Jonathan Walker


On his book Pistols! Treason! Murder! The Rise and Fall of a Master Spy

Cover Interview of February 03, 2010


The conventions of professional historiography require abstraction, restraint, and decorum.  Gerolamo Vano has no place within this regime, just as he had no place within the official rhetoric of political culture in seventeenth-century Venice.  Vano demands instead exemplification, excess, and vulgarity.  By exemplification, I mean that the way the story is told becomes a commentary on its subject, so that the form of the presentation itself embodies the argument.  By excess, I mean that the presentation borrows Vano’s contagious enthusiasm, and echoes his violent disregard of all conventional pieties.  By vulgarity, I mean a willingness to cross the divide between high and low culture, a divide that Vano also ignored. Hence, allegorical comic strips; hence, three exclamation marks in the title; etc., etc.

Several reviewers have responded to this approach with bafflement or irritation.  Why can’t I just write a normal history book?  The point is that the normal protocols of interpretation do not work when applied to Vano’s reports; nor will his fragmentary story fit within the bounds of a conventional narrative.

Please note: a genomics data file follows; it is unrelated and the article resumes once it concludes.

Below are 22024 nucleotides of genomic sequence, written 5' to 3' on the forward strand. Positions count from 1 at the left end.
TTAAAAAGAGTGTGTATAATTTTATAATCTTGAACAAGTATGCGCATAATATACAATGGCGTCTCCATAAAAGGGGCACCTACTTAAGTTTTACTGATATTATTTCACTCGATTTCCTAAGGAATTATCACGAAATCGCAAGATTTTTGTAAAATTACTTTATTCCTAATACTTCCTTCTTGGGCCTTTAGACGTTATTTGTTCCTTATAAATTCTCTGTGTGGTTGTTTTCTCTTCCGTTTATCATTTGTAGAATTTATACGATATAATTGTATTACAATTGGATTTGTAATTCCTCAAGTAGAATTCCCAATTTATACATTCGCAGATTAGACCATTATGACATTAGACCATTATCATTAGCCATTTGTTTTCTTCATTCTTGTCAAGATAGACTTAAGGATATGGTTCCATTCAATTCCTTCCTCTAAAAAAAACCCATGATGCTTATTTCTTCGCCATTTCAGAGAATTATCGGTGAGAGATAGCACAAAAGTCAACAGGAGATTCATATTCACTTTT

In response to these difficulties, we might simply conclude that the endeavour is impossible, and choose another subject.  But an alternative course of action is to try to make the difficulties a compelling part of the story.  When words fail, silence is not the only alternative.  We can use pictures instead, or invite the participation of other voices through dialogue, or foreground gaps in the record by jump-cutting.

Pistols! Treason! Murder! is not, therefore, just the story of Gerolamo Vano, a Venetian spy, although Vano is certainly a uniquely interesting individual; nor is it simply an attempt to place Vano within a particular historical context, although that context is certainly of unique importance.  It is also an attempt to test the limits of historical representation, and to ask what happens if we deliberately transgress those limits.

© 2010 Jonathan Walker